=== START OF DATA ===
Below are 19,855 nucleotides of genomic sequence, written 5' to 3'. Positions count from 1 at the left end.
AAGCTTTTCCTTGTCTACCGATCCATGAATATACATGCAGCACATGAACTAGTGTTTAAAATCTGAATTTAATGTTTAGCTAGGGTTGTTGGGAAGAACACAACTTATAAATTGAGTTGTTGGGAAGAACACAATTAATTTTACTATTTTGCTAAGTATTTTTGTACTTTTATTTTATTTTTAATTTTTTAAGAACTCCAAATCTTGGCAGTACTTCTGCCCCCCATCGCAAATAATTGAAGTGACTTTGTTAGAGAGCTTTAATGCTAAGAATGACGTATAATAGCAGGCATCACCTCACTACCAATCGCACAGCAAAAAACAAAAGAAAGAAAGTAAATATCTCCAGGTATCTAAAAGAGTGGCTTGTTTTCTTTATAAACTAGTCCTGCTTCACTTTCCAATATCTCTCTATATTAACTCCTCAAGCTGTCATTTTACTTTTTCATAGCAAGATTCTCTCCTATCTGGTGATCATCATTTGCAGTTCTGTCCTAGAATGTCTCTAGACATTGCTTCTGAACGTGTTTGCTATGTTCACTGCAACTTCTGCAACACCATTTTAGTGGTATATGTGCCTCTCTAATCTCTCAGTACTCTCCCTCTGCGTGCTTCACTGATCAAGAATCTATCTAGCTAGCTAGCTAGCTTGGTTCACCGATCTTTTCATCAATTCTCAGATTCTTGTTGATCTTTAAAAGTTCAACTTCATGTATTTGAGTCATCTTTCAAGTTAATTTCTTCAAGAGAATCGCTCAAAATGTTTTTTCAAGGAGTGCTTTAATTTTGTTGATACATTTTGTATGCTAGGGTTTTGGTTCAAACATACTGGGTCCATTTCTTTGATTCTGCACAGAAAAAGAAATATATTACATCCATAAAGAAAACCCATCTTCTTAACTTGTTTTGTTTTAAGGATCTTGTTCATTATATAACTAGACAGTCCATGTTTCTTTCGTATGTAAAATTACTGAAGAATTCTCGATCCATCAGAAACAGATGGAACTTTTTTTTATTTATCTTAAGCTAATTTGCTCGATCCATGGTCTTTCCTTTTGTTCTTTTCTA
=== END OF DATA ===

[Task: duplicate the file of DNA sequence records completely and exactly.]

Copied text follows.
Below are 19,855 nucleotides of genomic sequence, written 5' to 3'. Positions count from 1 at the left end.
AAGCTTTTCCTTGTCTACCGATCCATGAATATACATGCAGCACATGAACTAGTGTTTAAAATCTGAATTTAATGTTTAGCTAGGGTTGTTGGGAAGAACACAACTTATAAATTGAGTTGTTGGGAAGAACACAATTAATTTTACTATTTTGCTAAGTATTTTTGTACTTTTATTTTATTTTTAATTTTTTAAGAACTCCAAATCTTGGCAGTACTTCTGCCCCCCATCGCAAATAATTGAAGTGACTTTGTTAGAGAGCTTTAATGCTAAGAATGACGTATAATAGCAGGCATCACCTCACTACCAATCGCACAGCAAAAAACAAAAGAAAGAAAGTAAATATCTCCAGGTATCTAAAAGAGTGGCTTGTTTTCTTTATAAACTAGTCCTGCTTCACTTTCCAATATCTCTCTATATTAACTCCTCAAGCTGTCATTTTACTTTTTCATAGCAAGATTCTCTCCTATCTGGTGATCATCATTTGCAGTTCTGTCCTAGAATGTCTCTAGACATTGCTTCTGAACGTGTTTGCTATGTTCACTGCAACTTCTGCAACACCATTTTAGTGGTATATGTGCCTCTCTAATCTCTCAGTACTCTCCCTCTGCGTGCTTCACTGATCAAGAATCTATCTAGCTAGCTAGCTAGCTTGGTTCACCGATCTTTTCATCAATTCTCAGATTCTTGTTGATCTTTAAAAGTTCAACTTCATGTATTTGAGTCATCTTTCAAGTTAATTTCTTCAAGAGAATCGCTCAAAATGTTTTTTCAAGGAGTGCTTTAATTTTGTTGATACATTTTGTATGCTAGGGTTTTGGTTCAAACATACTGGGTCCATTTCTTTGATTCTGCACAGAAAAAGAAATATATTACATCCATAAAGAAAACCCATCTTCTTAACTTGTTTTGTTTTAAGGATCTTGTTCATTATATAACTAGACAGTCCATGTTTCTTTCGTATGTAAAATTACTGAAGAATTCTCGATCCATCAGAAACAGATGGAACTTTTTTTTATTTATCTTAAGCTAATTTGCTCGATCCATGGTCTTTCCTTTTGTTCTTTTCTA